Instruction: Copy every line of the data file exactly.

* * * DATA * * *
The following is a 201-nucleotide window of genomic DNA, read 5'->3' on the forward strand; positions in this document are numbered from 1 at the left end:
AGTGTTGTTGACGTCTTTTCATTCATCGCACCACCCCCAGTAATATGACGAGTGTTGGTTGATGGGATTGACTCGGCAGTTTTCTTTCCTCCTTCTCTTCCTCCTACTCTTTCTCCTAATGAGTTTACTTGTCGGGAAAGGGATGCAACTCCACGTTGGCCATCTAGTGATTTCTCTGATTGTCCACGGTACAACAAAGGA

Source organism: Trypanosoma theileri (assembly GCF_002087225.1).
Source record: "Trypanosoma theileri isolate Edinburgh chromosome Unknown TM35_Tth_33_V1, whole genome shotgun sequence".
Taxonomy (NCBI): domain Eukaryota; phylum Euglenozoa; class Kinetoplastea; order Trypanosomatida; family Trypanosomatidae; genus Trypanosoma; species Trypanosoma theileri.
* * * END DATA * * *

The following is a 201-nucleotide window of genomic DNA, read 5'->3' on the forward strand; positions in this document are numbered from 1 at the left end:
AGTGTTGTTGACGTCTTTTCATTCATCGCACCACCCCCAGTAATATGACGAGTGTTGGTTGATGGGATTGACTCGGCAGTTTTCTTTCCTCCTTCTCTTCCTCCTACTCTTTCTCCTAATGAGTTTACTTGTCGGGAAAGGGATGCAACTCCACGTTGGCCATCTAGTGATTTCTCTGATTGTCCACGGTACAACAAAGGA

Source organism: Trypanosoma theileri (assembly GCF_002087225.1).
Source record: "Trypanosoma theileri isolate Edinburgh chromosome Unknown TM35_Tth_33_V1, whole genome shotgun sequence".
Taxonomy (NCBI): domain Eukaryota; phylum Euglenozoa; class Kinetoplastea; order Trypanosomatida; family Trypanosomatidae; genus Trypanosoma; species Trypanosoma theileri.